After a slow start to the year in terms of live music March exploded with a plethora of music from all genres and levels of famousness: Not one night in the month passed without having the ability to go and see music being played as it should be. Live, raw and full of energy. The four we have chosen cover Brit Award winners now courting superstardom, and those who are on the cusp of being household names and worthy of awards come the end of this year. You decide which category they come into.

Firstly, Alice Merton: The Berlin-based, British singer songwriter released her much-anticipated debut album MINT, which includes the singles ’Lash Out’, ’Why So Serious’, ’Funny Business’ and the platinum selling ‘No Roots’, in January. After garnering much attention with the explosive self-release of her debut single ‘No Roots’, Alice Merton has gone on to build a strong international fanbase which explains why The Wardrobe was full to the rafters and buzzing way after she had finished a set largely comprising of the album. MINT stands as a testament to Alice’s autobiographical and heartfelt writing, with driving rhythms underpinning catchy choruses and themes of female empowerment and unavoidable insecurities of youth, and her sense of independence; all  illustrated live and by the fact that, as well writing and recording the album herself, Alice set up her own label with her manager to release the record, and has produced a series of self-directed music videos as part of the campaign. Splendid!

■ Becky Hill

The following night Becky Hill should have graced the same stage. However, such is her popularity at the minute they needed a bigger venue: Thus, twice the number crammed in to Leeds University Stylus. Hill is an exceptional new talent on the pop landscape. She has taken the long way around, plucked from obscurity as a teen and thrown into the limelight as a contestant on The Voice, before embarking on worldwide tours with Rudimental and experiencing huge chart success through her collaborations with Wilkinson, Oliver Heldens, MK and more. Hill’s songs take in what it’s like to be young and making your way through the world, with all the love, fear, hope, anxiety and adrenaline that involves. She has honed her writing skills over a series of successful collaborations, including a Number One with Oliver Heldens for Gecko (Overdrive), a certified Gold top ten hit with Wilkinson for Afterglow and a huge international hit with Matoma for False Alarm. Her track record for penning a hit speaks for itself and paired with her distinctive vocal, she has become one of the go-to writers and singers in the UK currently. Finding the extraordinary in the ordinary, Becky Hill is ready for her moment in the spotlight.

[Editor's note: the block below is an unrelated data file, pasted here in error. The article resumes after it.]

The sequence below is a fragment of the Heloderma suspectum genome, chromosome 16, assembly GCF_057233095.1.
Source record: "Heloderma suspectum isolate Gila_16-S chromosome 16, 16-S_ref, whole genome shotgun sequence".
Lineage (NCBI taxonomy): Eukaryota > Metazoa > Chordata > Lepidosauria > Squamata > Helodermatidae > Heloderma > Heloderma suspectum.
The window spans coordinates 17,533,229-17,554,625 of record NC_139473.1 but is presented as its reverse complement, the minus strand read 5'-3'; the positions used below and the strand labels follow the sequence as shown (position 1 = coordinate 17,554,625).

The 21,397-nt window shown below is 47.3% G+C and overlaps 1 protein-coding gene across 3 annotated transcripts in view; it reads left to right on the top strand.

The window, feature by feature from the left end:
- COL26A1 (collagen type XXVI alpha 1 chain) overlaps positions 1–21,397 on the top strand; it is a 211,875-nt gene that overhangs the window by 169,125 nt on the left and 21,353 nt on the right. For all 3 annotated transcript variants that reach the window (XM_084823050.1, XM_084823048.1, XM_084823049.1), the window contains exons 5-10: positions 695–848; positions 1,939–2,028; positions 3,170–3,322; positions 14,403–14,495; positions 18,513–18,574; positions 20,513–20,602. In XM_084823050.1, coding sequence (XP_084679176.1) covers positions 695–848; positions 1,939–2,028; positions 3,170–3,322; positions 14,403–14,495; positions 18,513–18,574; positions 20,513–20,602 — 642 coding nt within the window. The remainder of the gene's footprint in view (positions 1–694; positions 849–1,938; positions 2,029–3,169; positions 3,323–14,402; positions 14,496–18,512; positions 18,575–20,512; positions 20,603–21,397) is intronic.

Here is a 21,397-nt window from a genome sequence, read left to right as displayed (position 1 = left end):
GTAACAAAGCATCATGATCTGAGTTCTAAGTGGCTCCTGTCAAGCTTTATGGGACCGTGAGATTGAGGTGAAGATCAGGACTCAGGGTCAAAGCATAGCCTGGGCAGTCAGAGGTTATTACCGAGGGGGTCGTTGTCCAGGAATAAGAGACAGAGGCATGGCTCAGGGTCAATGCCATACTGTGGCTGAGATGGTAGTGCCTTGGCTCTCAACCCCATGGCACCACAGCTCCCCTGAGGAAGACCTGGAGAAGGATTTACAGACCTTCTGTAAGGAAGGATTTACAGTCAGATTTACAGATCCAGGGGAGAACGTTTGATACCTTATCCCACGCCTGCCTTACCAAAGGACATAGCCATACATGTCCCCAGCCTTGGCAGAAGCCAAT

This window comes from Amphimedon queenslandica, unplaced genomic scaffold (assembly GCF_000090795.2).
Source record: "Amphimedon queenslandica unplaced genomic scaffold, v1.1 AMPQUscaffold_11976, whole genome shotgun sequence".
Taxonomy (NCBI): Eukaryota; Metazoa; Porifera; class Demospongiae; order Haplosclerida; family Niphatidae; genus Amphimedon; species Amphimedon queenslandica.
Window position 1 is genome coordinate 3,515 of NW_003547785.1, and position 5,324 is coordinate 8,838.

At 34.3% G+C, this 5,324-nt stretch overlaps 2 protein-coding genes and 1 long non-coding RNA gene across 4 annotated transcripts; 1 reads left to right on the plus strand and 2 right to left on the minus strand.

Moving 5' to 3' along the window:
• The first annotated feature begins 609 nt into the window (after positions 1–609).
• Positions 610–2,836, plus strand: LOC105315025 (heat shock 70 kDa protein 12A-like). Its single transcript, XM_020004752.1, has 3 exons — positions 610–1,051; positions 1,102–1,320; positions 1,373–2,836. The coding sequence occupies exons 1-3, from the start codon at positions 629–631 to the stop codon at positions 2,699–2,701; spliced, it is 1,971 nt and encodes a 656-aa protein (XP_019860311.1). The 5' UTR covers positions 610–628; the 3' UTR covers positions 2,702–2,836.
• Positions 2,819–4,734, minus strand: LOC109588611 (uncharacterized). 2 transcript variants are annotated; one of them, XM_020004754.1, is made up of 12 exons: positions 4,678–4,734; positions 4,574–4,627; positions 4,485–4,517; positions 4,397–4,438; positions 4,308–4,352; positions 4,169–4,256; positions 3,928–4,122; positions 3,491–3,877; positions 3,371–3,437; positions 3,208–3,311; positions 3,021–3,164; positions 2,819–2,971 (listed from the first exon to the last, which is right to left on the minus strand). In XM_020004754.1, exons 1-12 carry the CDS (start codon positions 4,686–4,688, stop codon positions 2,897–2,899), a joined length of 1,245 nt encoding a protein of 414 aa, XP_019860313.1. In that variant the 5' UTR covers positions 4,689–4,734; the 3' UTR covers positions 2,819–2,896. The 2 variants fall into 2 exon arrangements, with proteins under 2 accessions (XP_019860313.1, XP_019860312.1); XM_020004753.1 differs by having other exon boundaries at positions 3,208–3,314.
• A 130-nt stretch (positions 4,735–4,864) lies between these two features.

George Ezra continues his phenomenal ascent with the announcement of his first ever headline arena tour which included a night at the First Direct that sold-out within hours! Staying At Tamara’s is George’s second UK Number 1 album ‘Paradise,’ which peaked at Number 2 in the ‘Hold My Girl’, ‘Pretty Shining People’, ‘Saviour,’ and ‘Don’t Matter Now’ were all here but the warmest welcome came for his Wanted On Voyage album bits and pieces. It takes a lot to use another artist iconic song as an entrance (Oasis Don’t Look Back In Anger in case you were wondering) but it indicated that what you get from George is something very personal. Moreover, by the end of the set you are left with the feeling that this is just the beginning for the Brit winner and that he’s probably going to have to get a bigger mantlepiece for future awards.

The same could be said of his support too: Norwegian pop star Sigrid promoting her highly anticipated debut album Sucker Punch. The 22-year-old’s epic songs are tales of the unexpected; fearless musical collages and shout-outs to human resilience, starting at the piano in Norway, Sigrid’s defiant pop was catapulted into the public consciousness last year with the zeitgeist defining certified-Gold ‘Strangers’, which got the best reaction of the whole night. She returns for her own headline tour in November by which time we will know just how good March was for live music.

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